Review: 'Creed' Breathes Life Into The Rocky Franchise With The Talents Of Jordan And Coogler

Franchises are all the rage these days with sequels and continuations being pumped out often and older franchises being brought back in the hopes of major box office returns. This can go either direction as far as quality just like any other film release but usually stinks of desperation. This couldn't be further from the truth in the case of 'Creed' with a young new talent in Ryan Coogler taking on the long standing boxing franchise of 'Rocky' with a continuation that makes sense and still captures the essence of what made the original a masterpiece. 

It would be understandable for someone to roll their eyes at the premise of 'Creed'. The son of Apollo Creed, a child born of an extramarital affair, deciding to fully commit to his talents of taking and delivering heavy punches while trying to do so outside of his father's shadow with a different name. This film follows Adonis Johnson (Michael B Jordan) who after being taken in by Mary Anne Creed (Phylicia Rashad) who pulled him out of a juvenile detention center is raised in a world of luxury and lands a pretty cushy job in, um, some office environment but decides to abandon this and enter the world of legitimate professional boxing with the help of his dad's old friend Rocky Balboa (Sylvester Stallone). Like I said, that may be cringe worthy to some or drool-inducing to others.

From the jump this film feels very different from the previous installments with a small scale take on Donnie's (the much needed shortened version of Adonis) story and almost plays out like a prelude before jumping into the meat of the story. Coogler has a deft directing touch immediately and transitions from this departure in style right into a film that has the heart of 'Rocky' but made in the modern age. This continues as we follow Donnie from Los Angeles to Philadelphia after he fails to find a gym that will train him and hopes that good ol' Rocky will pull through for him. From their first interaction Jordan and Stallone are electric together and showcase their talents that never waver throughout the runtime of this film. Coogler deserves a fair amount of the credit here as he and Jordan certainly have a shorthand after working on 'Fruitvale Station' together and he pulls a performance from Stallone that could be considered nomination worthy when the Oscars roll around next year. That isn't hyperbole whatsoever. Stallone has shown throughout his career that he can deliver emotional and grounded performances with the right talents behind the camera. 

The fantastic performances and tone are never dropped and are made even better by the technical aspects of this film. Coogler moves the camera through the ring in a way I have never seen in a boxing film and I have seen many. He doesn't shy away from the brutality of the sport and holds his shots for ridiculous amounts of time that often span multiple rounds. This is made all the more impressive by the choreography of the fights that never appears to be anything but natural. Add to this the fantastic sounds editing and score/music that blends the traditional 'Rocky' theme with a more modern, urban take that fits with the side of Philadelphia that Coogler has chosen to make a character and you get something really special. This elevates this beyond just a serviceable boxing film and into the territory that will undoubtedly have it talked about for awards consideration.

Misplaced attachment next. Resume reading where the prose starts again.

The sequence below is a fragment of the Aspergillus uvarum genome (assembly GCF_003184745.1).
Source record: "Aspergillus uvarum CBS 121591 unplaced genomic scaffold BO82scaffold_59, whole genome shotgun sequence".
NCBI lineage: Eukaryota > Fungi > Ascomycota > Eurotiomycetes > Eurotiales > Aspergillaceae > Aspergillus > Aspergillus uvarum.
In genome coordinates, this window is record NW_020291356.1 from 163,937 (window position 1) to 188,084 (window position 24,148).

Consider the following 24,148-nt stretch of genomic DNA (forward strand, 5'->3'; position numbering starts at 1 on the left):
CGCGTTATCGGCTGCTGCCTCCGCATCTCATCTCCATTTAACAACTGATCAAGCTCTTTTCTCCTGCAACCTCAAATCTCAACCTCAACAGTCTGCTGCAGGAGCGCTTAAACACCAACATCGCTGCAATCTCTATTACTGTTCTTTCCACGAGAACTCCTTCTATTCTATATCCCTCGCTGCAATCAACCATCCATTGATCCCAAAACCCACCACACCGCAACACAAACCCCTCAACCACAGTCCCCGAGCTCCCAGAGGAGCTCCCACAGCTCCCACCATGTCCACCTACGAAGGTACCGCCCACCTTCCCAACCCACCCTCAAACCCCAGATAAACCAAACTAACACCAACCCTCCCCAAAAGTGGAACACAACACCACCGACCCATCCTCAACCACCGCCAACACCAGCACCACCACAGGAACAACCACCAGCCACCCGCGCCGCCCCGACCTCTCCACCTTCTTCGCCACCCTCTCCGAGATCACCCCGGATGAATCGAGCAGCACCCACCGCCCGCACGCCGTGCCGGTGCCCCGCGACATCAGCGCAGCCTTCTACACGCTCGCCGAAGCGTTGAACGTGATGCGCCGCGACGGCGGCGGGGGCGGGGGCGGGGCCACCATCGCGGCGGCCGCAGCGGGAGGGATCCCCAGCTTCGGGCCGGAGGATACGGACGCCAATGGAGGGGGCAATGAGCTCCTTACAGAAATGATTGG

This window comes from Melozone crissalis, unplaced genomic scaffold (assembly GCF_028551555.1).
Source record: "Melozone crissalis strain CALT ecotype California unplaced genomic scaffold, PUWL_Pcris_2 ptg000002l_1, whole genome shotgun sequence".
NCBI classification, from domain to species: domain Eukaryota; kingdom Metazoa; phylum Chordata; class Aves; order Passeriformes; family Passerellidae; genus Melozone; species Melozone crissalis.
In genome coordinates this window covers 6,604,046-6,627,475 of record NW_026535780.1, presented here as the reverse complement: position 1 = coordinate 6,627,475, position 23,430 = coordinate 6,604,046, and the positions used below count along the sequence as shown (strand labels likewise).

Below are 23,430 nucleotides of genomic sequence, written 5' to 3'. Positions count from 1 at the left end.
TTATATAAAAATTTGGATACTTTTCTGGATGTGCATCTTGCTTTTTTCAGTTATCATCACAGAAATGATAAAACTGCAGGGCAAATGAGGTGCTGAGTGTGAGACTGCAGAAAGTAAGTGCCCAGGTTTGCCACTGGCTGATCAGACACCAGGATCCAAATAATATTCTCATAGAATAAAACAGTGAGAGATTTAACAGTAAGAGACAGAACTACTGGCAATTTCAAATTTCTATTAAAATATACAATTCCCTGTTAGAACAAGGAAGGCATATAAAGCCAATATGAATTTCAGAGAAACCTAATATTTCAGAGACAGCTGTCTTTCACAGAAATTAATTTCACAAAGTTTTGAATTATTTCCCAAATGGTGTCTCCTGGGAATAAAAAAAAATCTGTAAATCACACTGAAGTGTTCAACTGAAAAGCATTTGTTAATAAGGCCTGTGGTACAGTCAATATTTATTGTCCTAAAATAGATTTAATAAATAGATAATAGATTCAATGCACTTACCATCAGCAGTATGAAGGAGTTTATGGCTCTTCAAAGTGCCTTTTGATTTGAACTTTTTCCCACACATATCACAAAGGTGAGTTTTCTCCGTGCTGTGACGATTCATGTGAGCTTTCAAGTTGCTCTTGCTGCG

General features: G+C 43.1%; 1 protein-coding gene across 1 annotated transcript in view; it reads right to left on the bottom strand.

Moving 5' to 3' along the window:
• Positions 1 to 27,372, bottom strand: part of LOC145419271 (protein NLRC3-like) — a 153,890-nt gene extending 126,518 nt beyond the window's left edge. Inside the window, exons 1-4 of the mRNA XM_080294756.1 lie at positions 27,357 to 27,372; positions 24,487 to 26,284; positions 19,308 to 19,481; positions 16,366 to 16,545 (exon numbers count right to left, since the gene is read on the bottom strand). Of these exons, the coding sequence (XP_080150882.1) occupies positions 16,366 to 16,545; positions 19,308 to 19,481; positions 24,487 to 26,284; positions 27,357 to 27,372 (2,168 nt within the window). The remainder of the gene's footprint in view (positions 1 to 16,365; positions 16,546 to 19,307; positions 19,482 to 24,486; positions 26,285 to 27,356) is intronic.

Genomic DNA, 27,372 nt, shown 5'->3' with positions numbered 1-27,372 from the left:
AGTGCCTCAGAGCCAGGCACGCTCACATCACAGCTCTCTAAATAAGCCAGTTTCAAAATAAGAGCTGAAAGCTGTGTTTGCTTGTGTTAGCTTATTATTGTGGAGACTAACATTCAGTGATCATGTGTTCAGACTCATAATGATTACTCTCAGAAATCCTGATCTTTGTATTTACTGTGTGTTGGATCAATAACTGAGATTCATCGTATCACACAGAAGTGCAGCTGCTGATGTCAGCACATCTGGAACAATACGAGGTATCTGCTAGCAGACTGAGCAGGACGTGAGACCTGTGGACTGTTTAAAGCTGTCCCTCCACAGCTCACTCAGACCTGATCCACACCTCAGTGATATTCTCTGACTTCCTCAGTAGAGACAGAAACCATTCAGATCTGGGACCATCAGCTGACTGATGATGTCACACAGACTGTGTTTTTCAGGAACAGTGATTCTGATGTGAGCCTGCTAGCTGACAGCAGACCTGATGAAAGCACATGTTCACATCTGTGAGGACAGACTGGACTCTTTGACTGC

Jordan's ability to portray both Donnie's desperation to avoid his fathers legacy while also holding onto pieces of the man he never knew is no small task.  As talented as Jordan is, if being directed by someone less skilled the result may not have been so spot on and impressive. All the same, if Stallone wasn't so magnificent here then I wouldn't be able to stop raving about Jordan but that just isn't the case. He is nearly overshadowed by him but in the best way possible. Without Stallone's refreshing and almost surprising take on the aging champ we may not have had anything worth talking about from Jordan. These performances are nearly matched by the love interest of the film Bianca (Tessa Thompson) who is also a charming delight but does have a pretty major character trait that is somehow the only on the nose aspect of a film that should be entirely that. It's more than forgivable though so feel free to throw that sentence out. 

With what is looking to be a pretty impressive box office take this weekend and some well-earned critical acclaim, hopefully we can see a new series in this universe with a 'Creed' franchise. Coogler and Jordan's passion for this project shines off of the screen and I have little doubt that they would be able to do this again. Fans of film, 'Rocky', sports movies in general or oscar-buzz type films all have something great to see here. Make the trip to theater as this is more than worth the time and effort.